Oil price slides as figures show a surprise build in US stocks
The oil price is lower Wednesday afternoon, following figures showing the level of US oil stocks rose in the week ending October 12. That build in reported US oil stocks, by the Energy Information Administration (EIA), came as a surprise following reports of a draw, by the American Petroleum Institute (API).
Are you looking for fast-news, hot-tips and market analysis? Sign-up for the Invezz newsletter, today.
By around 1700 GMT, the price of Brent crude was down by more than 1.8% at $79.89, per barrel. The price of US WTI oil, meanwhile was almost 2.5% lower at $70.13 per barrel.
US oil stockpiles rise
According to the EIA, US oil stocks rose by 6.5 million barrels, while oil exports fell to 1.8 million barrels per day. Meanwhile, crude oil imports into the US, averaged around 7.6 million barrels per day, up around 218,000 per day from the previous week.
The report also stated that at 410 million barrels, “US crude oil inventories are at the five-year average for this time of year,” the EIA said.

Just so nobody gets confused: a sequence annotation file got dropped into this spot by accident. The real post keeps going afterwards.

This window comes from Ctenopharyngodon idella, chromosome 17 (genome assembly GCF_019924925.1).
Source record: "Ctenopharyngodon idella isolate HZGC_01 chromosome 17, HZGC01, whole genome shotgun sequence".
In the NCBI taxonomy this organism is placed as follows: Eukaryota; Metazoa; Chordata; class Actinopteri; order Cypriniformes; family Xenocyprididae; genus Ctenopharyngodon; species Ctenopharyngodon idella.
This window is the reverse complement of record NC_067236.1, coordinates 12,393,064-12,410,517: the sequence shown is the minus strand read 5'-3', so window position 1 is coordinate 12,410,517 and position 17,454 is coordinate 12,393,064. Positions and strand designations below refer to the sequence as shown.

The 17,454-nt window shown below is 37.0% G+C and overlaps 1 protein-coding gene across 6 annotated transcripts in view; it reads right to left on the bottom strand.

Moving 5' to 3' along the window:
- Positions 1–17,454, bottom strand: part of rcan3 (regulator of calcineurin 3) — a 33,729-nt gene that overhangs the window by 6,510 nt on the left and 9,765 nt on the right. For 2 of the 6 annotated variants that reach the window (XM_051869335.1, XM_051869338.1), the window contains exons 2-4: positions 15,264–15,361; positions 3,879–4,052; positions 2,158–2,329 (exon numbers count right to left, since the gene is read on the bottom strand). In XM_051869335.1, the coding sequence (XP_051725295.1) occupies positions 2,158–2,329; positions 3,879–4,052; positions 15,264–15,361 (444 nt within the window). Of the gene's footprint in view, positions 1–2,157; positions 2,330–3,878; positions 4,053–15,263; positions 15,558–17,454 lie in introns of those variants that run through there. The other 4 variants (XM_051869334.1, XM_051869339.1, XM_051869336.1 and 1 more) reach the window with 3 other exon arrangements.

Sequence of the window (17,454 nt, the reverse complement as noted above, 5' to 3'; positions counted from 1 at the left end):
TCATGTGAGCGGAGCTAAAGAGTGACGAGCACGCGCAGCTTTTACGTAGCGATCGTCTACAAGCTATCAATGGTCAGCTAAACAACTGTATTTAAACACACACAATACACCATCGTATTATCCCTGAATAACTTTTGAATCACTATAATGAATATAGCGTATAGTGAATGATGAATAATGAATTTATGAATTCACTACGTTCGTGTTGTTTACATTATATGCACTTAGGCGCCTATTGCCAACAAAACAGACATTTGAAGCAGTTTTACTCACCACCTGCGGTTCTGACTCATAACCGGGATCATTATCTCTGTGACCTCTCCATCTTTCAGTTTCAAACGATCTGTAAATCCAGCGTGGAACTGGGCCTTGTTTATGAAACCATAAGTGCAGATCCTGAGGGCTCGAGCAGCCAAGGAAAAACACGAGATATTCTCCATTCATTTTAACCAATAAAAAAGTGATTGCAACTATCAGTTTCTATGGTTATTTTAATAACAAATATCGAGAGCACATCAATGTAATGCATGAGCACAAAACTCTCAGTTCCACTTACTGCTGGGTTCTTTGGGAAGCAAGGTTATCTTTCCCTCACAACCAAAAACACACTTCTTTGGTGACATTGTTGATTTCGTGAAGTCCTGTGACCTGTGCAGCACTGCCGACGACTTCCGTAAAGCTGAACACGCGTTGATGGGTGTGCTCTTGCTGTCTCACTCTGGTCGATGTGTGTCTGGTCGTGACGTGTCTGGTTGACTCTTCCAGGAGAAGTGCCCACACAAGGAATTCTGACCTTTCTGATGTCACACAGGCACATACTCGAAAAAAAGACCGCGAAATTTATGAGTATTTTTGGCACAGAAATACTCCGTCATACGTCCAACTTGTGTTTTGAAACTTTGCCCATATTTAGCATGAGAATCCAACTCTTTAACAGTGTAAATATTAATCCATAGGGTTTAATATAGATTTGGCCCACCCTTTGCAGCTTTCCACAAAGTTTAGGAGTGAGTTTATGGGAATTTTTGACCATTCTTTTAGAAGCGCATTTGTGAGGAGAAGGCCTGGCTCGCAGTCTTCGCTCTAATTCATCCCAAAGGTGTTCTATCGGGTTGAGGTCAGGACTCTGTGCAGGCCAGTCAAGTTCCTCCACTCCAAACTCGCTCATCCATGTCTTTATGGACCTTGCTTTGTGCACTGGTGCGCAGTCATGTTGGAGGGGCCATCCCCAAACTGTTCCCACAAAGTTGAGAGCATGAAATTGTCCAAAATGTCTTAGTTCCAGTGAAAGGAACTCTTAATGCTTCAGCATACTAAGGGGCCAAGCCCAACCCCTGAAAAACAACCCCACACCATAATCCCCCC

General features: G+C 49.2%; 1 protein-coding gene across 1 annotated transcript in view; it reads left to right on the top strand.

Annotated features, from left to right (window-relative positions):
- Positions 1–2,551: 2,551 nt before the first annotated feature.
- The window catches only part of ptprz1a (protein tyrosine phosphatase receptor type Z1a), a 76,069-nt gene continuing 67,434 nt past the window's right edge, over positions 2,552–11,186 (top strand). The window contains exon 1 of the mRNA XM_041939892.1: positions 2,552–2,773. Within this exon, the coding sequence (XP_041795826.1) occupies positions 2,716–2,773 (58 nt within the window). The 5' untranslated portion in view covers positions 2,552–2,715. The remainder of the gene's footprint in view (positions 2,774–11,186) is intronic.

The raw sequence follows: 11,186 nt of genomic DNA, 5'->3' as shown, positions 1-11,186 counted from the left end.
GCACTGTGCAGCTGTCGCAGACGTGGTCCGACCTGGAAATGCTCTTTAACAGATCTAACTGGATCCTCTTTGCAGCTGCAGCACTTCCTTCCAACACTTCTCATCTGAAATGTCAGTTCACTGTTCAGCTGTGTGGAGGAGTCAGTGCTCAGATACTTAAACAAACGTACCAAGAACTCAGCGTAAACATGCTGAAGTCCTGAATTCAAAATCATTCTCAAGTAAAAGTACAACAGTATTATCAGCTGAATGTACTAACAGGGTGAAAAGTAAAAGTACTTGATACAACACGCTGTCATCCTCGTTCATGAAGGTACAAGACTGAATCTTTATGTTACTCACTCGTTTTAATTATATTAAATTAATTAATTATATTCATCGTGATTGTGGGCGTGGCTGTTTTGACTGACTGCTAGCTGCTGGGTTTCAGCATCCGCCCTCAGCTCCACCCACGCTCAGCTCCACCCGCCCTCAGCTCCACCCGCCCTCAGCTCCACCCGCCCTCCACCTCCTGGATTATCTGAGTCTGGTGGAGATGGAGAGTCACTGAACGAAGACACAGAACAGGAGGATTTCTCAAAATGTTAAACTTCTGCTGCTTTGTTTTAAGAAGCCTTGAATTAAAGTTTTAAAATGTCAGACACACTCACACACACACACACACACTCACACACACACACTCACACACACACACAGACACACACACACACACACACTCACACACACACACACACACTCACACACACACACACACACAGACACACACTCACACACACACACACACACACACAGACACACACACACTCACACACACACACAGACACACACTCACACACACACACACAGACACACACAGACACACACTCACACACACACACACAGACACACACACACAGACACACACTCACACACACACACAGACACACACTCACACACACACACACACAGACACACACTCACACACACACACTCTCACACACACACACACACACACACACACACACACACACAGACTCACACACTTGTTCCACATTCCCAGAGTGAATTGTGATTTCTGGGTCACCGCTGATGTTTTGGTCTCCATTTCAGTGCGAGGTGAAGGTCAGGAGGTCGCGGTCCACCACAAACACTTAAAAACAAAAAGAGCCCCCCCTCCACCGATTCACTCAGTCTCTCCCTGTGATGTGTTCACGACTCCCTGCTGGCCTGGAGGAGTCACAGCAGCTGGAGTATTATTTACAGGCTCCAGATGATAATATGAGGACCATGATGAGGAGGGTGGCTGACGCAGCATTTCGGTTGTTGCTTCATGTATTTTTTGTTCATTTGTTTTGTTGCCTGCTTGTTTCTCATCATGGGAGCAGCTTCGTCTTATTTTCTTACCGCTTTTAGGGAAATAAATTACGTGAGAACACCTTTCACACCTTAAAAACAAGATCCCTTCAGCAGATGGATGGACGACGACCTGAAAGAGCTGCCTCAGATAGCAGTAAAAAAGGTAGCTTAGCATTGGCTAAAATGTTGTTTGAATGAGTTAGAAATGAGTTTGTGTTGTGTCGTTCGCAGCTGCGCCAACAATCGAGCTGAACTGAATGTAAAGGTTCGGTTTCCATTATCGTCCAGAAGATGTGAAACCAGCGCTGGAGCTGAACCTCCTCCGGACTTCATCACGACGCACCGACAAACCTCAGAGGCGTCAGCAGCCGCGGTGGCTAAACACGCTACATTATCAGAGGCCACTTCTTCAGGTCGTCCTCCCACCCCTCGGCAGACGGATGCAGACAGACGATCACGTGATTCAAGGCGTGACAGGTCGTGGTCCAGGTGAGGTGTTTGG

The increase in US crude oil stocks worked to push the price of oil lower, as it showed a larger-than-expected rise at a time when fears are rising that oil stocks will decline in the coming months, once the November implementation of the US sanctions on Iranian oil exports is fully in place.
Oil prices could rise amid Khashoggi case
Separately, there are fears that major oil producer, Saudi Arabia, could raise the price of its oil, if it faces any sanctions for the disappearance of the prominent journalist.
Saudi Arabia said in a statement on Sunday, that it plays a “vital role in the global economy”. The statement went on to say it would meet any action take against it with “greater action”.
However, some analysts have warned that if the price of Saudi Arabian drilled oil were to rise, then it could encourage a faster development of the utilisation of other fuel options. Should that occur, then the reliance of the global economy on oil would fall more quickly, weighing on the value of oil.